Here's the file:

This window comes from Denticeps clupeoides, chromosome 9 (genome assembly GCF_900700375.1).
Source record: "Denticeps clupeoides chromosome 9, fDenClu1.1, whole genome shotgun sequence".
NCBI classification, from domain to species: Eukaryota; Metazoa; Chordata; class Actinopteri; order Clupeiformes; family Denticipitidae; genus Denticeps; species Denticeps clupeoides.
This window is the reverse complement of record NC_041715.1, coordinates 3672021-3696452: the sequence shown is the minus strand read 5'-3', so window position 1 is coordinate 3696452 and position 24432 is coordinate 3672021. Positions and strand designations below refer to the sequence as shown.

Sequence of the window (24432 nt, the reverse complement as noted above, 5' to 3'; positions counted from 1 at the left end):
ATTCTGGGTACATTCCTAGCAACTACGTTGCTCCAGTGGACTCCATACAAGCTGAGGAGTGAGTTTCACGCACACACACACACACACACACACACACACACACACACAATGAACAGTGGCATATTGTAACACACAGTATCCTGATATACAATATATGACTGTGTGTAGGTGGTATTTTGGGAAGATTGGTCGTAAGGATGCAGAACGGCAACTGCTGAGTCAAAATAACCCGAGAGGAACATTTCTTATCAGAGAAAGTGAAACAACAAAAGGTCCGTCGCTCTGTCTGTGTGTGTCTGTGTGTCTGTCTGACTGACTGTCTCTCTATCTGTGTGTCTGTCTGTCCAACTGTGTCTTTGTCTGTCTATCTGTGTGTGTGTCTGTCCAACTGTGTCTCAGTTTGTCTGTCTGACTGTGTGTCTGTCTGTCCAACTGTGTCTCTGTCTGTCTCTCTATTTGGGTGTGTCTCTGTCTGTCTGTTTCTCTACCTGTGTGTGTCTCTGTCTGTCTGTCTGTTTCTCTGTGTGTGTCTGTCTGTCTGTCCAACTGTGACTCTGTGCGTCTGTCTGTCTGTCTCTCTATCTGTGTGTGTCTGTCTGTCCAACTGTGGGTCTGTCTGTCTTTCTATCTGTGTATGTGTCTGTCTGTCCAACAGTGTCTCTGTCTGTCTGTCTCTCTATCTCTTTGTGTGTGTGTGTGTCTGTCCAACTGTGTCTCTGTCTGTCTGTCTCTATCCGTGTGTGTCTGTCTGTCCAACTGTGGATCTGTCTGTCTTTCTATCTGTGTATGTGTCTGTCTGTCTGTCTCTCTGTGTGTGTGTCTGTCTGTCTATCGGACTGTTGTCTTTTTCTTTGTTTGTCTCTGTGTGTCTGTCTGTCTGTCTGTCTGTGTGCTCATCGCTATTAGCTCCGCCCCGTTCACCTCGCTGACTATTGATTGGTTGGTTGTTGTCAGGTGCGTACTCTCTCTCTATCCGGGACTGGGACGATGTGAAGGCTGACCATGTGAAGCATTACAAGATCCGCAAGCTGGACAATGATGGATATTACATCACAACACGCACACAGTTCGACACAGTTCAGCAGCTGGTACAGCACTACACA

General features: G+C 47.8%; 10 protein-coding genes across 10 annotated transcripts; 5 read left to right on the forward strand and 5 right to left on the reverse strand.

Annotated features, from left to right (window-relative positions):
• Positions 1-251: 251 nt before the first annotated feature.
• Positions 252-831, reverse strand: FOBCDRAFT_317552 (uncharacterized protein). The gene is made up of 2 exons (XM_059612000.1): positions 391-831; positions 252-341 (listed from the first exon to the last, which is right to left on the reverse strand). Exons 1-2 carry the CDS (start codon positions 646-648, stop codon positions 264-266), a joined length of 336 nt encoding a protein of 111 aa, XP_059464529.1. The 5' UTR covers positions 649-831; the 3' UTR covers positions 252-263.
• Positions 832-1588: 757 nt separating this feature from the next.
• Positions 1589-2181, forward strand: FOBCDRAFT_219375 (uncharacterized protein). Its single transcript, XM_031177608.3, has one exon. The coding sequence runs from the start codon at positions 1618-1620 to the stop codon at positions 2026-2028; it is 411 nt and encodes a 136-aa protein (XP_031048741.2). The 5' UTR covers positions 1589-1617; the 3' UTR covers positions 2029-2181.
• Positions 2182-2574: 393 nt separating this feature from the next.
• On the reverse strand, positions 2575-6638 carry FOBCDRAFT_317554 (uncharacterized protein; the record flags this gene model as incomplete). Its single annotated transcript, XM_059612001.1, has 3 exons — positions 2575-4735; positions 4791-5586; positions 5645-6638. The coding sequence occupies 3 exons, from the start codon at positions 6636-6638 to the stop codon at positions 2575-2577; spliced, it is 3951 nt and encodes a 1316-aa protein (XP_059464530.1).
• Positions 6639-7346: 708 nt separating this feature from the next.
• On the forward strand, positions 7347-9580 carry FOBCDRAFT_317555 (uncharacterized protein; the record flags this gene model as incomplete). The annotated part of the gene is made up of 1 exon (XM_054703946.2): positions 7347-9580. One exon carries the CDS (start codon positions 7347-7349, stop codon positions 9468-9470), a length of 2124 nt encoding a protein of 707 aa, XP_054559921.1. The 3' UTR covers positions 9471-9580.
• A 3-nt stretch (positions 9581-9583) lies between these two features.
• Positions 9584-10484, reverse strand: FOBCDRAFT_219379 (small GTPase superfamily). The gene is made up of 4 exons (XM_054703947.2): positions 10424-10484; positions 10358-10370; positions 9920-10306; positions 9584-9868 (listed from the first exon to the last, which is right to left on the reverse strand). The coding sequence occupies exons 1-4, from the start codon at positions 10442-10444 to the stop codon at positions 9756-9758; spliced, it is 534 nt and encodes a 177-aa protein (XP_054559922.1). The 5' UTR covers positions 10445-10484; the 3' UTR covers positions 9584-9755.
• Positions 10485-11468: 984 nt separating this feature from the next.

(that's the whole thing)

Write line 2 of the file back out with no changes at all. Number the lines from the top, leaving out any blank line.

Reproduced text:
Source record: "Denticeps clupeoides chromosome 9, fDenClu1.1, whole genome shotgun sequence".